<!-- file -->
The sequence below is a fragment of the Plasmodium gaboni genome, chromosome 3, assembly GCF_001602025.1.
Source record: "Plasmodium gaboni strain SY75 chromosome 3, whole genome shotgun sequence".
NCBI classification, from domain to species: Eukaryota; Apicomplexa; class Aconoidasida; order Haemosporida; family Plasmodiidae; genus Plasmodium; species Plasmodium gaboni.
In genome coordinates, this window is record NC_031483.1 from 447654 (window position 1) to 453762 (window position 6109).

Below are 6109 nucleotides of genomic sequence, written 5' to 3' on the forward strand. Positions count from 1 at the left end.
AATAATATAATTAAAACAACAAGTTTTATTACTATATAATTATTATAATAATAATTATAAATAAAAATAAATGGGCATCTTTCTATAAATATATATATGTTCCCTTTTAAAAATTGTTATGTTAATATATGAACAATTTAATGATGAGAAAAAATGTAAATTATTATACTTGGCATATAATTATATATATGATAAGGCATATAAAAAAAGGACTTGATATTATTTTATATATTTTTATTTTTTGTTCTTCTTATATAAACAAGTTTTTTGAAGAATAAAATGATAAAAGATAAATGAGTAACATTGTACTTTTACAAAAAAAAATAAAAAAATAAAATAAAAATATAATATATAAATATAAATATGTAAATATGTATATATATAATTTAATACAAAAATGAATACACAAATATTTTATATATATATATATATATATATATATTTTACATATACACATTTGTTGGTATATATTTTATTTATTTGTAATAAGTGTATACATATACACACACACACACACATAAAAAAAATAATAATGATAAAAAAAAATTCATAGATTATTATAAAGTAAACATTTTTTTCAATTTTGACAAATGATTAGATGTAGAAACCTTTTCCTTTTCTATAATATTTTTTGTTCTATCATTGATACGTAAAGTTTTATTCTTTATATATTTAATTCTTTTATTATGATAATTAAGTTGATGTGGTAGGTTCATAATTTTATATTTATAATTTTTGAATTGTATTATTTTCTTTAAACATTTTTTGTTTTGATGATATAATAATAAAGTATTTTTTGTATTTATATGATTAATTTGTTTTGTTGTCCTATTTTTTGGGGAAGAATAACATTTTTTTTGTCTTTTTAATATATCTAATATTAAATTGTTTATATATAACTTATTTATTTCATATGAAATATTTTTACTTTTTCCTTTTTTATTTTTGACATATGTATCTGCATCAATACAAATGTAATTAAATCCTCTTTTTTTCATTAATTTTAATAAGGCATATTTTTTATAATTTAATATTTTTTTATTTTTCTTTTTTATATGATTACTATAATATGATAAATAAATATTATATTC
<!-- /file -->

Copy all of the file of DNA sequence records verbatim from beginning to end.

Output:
The sequence below is a fragment of the Plasmodium gaboni genome, chromosome 3, assembly GCF_001602025.1.
Source record: "Plasmodium gaboni strain SY75 chromosome 3, whole genome shotgun sequence".
NCBI classification, from domain to species: Eukaryota; Apicomplexa; class Aconoidasida; order Haemosporida; family Plasmodiidae; genus Plasmodium; species Plasmodium gaboni.
In genome coordinates, this window is record NC_031483.1 from 447654 (window position 1) to 453762 (window position 6109).

Below are 6109 nucleotides of genomic sequence, written 5' to 3' on the forward strand. Positions count from 1 at the left end.
AATAATATAATTAAAACAACAAGTTTTATTACTATATAATTATTATAATAATAATTATAAATAAAAATAAATGGGCATCTTTCTATAAATATATATATGTTCCCTTTTAAAAATTGTTATGTTAATATATGAACAATTTAATGATGAGAAAAAATGTAAATTATTATACTTGGCATATAATTATATATATGATAAGGCATATAAAAAAAGGACTTGATATTATTTTATATATTTTTATTTTTTGTTCTTCTTATATAAACAAGTTTTTTGAAGAATAAAATGATAAAAGATAAATGAGTAACATTGTACTTTTACAAAAAAAAATAAAAAAATAAAATAAAAATATAATATATAAATATAAATATGTAAATATGTATATATATAATTTAATACAAAAATGAATACACAAATATTTTATATATATATATATATATATATATATTTTACATATACACATTTGTTGGTATATATTTTATTTATTTGTAATAAGTGTATACATATACACACACACACACACATAAAAAAAATAATAATGATAAAAAAAAATTCATAGATTATTATAAAGTAAACATTTTTTTCAATTTTGACAAATGATTAGATGTAGAAACCTTTTCCTTTTCTATAATATTTTTTGTTCTATCATTGATACGTAAAGTTTTATTCTTTATATATTTAATTCTTTTATTATGATAATTAAGTTGATGTGGTAGGTTCATAATTTTATATTTATAATTTTTGAATTGTATTATTTTCTTTAAACATTTTTTGTTTTGATGATATAATAATAAAGTATTTTTTGTATTTATATGATTAATTTGTTTTGTTGTCCTATTTTTTGGGGAAGAATAACATTTTTTTTGTCTTTTTAATATATCTAATATTAAATTGTTTATATATAACTTATTTATTTCATATGAAATATTTTTACTTTTTCCTTTTTTATTTTTGACATATGTATCTGCATCAATACAAATGTAATTAAATCCTCTTTTTTTCATTAATTTTAATAAGGCATATTTTTTATAATTTAATATTTTTTTATTTTTCTTTTTTATATGATTACTATAATATGATAAATAAATATTATATTC